Xinjiang: Gateway to Diversity




I met a girl yesterday. We both boarded a ferry taking us up the Bosphorus in Turkey, from Istanbul to the Black Sea. What a romantic journey it was – but that’s not what I’m here to write about. She was Chinese and her family came from Beijing. What made her different, though, is that she was a Muslim. Now, I don’t think I’ve ever met a Chinese Muslim during my many visits to Beijing, so this was a surprise for me. Did her family originally hail from Xinjiang, perhaps? No, she told me. Was she of an ethnic minority group, rather than Han? No, she assured me. So how did her family come to be Muslim? The answer to that was lost in the mists of time. Yet there we were, together on the Bosphorus, looking eastwards toward her home country, toward the Silk Road and the arid province through which it passed.


I should confess that I have yet to visit Xinjiang, but it is a land of fable to which I must surely pay my respects one day. As a foreigner, it says three things to me: the Gobi Desert; precious natural resources; and the Silk Road, the gateway to cultural and economic diversity in China. This latter point implies enormous responsibility toward the rest of China, and also by China in terms of ensuring the well-being of the Region – but I shall return to that later.


The desert is an endless source of fascination for those of us who live in green and sometimes icy lands. I was born in Uganda, source of the River Nile, which then flows north to Egypt, on the fringes of the great Sahara Desert. For many years, I was fortunate to fly over the Sahara as I traveled back and forth to England, witnessing the beauty of the rolling but brutal sands far below. The cultural influences of desert peoples could be felt clearly in my homeland, as, I imagine, is the case with China and the Gobi. Above all, there was a haunting quality to the songs of the nomadic peoples, which I now hear replicated in the music of Dao Lang whenever I visit Beijing. My car driver, the splendid Mr. Wang, has a great fondness for Dao Lang, so I am regularly treated to the mystical songs of love and regret that evoke the raw struggle for survival in the unforgiving desert lands of his homeland of Xinjiang. He is a cultural icon in modern-day China, and one that represents the potential of a blend of cultures.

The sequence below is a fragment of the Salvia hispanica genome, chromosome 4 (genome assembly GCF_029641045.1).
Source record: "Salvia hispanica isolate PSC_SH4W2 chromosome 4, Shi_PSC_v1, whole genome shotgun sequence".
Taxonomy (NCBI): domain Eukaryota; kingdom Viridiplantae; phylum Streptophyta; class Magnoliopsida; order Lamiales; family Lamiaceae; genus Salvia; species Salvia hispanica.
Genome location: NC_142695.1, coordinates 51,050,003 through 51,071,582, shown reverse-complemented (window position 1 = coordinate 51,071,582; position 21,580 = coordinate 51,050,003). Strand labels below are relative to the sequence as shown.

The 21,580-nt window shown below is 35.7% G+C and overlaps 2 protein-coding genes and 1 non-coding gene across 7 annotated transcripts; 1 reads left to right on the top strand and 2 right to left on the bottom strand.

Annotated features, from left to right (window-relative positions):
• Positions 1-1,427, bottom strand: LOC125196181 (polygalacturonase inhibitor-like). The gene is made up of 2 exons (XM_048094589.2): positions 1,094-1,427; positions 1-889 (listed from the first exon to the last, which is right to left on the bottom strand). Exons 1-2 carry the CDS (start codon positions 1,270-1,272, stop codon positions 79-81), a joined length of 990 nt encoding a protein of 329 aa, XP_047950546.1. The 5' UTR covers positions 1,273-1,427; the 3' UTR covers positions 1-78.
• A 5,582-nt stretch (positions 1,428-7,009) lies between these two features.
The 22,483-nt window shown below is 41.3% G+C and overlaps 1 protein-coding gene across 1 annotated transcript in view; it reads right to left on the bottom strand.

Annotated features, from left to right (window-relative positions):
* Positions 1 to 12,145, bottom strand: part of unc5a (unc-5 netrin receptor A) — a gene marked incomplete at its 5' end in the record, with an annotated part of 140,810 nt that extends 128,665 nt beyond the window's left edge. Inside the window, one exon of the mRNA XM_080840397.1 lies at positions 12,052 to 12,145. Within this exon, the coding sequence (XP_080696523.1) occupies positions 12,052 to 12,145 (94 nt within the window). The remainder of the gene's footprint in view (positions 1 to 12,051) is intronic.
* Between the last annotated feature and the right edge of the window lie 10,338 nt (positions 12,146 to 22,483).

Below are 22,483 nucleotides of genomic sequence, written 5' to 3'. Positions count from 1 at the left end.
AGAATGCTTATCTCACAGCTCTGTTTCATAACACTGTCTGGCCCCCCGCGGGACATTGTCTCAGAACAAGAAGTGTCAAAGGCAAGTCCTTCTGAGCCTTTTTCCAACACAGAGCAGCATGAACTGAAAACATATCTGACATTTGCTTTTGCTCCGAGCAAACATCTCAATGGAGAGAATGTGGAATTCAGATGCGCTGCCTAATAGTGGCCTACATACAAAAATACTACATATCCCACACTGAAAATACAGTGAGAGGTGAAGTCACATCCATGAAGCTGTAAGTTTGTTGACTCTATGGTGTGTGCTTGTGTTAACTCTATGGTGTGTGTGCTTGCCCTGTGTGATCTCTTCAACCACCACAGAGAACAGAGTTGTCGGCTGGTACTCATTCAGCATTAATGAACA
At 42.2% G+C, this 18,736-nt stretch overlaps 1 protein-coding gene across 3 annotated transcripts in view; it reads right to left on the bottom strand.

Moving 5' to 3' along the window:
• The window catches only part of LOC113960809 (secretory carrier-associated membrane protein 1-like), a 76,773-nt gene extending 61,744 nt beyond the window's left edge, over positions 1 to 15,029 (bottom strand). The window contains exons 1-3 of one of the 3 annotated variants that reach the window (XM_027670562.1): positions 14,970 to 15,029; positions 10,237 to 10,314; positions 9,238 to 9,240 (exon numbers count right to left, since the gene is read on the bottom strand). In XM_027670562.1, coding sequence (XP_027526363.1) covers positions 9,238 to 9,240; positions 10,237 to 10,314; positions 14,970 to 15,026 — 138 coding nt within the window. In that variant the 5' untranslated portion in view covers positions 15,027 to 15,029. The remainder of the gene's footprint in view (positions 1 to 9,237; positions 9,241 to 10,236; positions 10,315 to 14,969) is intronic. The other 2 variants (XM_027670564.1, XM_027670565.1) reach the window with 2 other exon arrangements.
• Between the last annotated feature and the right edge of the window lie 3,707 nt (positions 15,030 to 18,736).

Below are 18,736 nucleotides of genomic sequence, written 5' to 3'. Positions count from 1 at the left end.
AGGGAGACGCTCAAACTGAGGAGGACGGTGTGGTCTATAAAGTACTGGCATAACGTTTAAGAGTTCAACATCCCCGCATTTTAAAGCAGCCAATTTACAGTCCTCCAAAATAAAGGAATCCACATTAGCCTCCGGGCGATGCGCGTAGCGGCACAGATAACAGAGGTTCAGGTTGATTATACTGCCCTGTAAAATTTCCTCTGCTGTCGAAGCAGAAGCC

Then there are those natural resources, one of the most precious of which must be the fine jade that lies hidden in Xinjiang. This year, Cambridge University’s Fitzwilliam Museum has been privileged to exhibit an exceptional collection of artifacts from two Chinese imperial tombs of the second century BC, Liu Zhu’s tomb at Xuzhou and Zhao Mo’s in Nanyue. The former of these included the most exquisite jade burial suit, manufactured from stone that has been identified as coming from deposits in Xinjiang. Only the best was good enough for the Emperor more than 2,000 years ago, and I suspect that the same may still be said of jade from that remote place.


In the minds of people in eastern China, however, Xinjiang became less remote as the centuries passed and traffic along the Silk Road developed and expanded. Originally, they were economic adventurers who trod that road, but they were soon to be followed by diplomatic emissaries and brave intellectuals who were curious about the strange lands to the east. The outcome of all this activity was a new cultural mobility which now serves China well. As we survey the nations of particular influence in today’s world, nearly all have the characteristics of cultural melting pots: South Africa, with its many African tribes and European settlers; Russia, with its ethnic influences stretching across thousands of kilometers to east, west, north and south; Great Britain, which displays the many skin tones and hair colors of its invaders over two millennia and its former empire of more recent times, all now fused into a community we dare to call British; India, with its plethora of sects, languages and cultural practices; and North America, a recent blend of immigrants from far and wide. And then there’s China, a vast land whose Han majority enjoy the many contributions of ethnic minorities that are part and parcel of today’s China. Foremost among these, I would argue, are the people of Xinjiang, who enabled the trailblazers between east and west to ply their trade, and who introduced the color, shades and dynamism of their art, dance and music into the mélange of Chinese cultural endeavors.


I have one residual concern about this agglomeration of China’s many national attributes, a concern which is born from the rising prevalence of the English language as a global language. What I see happening on a weekly basis is that, as we encourage people to speak a common language – Mandarin Chinese, Swahili and, above all, English – and as we promote uniformity in written languages and literature, minor languages begin to die out and oral traditions are lost. Let that not happen to the culture and languages of the minorities of Xinjiang and other Chinese regions. They are too valuable to all of us, both historically and in the present day. Let us rejoice in diversity!